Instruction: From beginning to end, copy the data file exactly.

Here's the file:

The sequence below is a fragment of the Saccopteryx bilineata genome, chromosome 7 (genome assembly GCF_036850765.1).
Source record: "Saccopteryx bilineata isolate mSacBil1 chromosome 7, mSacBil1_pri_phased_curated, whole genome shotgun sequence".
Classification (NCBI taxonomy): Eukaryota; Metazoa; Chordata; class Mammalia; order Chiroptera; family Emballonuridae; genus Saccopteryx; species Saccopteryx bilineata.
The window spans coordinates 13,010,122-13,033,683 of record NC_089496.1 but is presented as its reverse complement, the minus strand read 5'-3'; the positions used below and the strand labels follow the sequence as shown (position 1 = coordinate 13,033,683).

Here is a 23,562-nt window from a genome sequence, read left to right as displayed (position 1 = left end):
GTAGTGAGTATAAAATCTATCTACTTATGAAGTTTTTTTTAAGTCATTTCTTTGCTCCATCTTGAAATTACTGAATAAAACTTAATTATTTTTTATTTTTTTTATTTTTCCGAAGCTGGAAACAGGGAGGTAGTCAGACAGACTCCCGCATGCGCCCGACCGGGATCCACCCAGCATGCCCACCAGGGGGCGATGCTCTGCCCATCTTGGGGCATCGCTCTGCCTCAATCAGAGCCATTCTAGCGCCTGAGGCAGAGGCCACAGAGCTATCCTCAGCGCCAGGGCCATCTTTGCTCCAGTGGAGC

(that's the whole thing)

The sequence below is a fragment of the Saccopteryx bilineata genome, chromosome 7 (genome assembly GCF_036850765.1).
Source record: "Saccopteryx bilineata isolate mSacBil1 chromosome 7, mSacBil1_pri_phased_curated, whole genome shotgun sequence".
Classification (NCBI taxonomy): Eukaryota; Metazoa; Chordata; class Mammalia; order Chiroptera; family Emballonuridae; genus Saccopteryx; species Saccopteryx bilineata.
The window spans coordinates 13,010,122-13,033,683 of record NC_089496.1 but is presented as its reverse complement, the minus strand read 5'-3'; the positions used below and the strand labels follow the sequence as shown (position 1 = coordinate 13,033,683).

Here is a 23,562-nt window from a genome sequence, read left to right as displayed (position 1 = left end):
GTAGTGAGTATAAAATCTATCTACTTATGAAGTTTTTTTTAAGTCATTTCTTTGCTCCATCTTGAAATTACTGAATAAAACTTAATTATTTTTTATTTTTTTTATTTTTCCGAAGCTGGAAACAGGGAGGTAGTCAGACAGACTCCCGCATGCGCCCGACCGGGATCCACCCAGCATGCCCACCAGGGGGCGATGCTCTGCCCATCTTGGGGCATCGCTCTGCCTCAATCAGAGCCATTCTAGCGCCTGAGGCAGAGGCCACAGAGCTATCCTCAGCGCCAGGGCCATCTTTGCTCCAGTGGAGC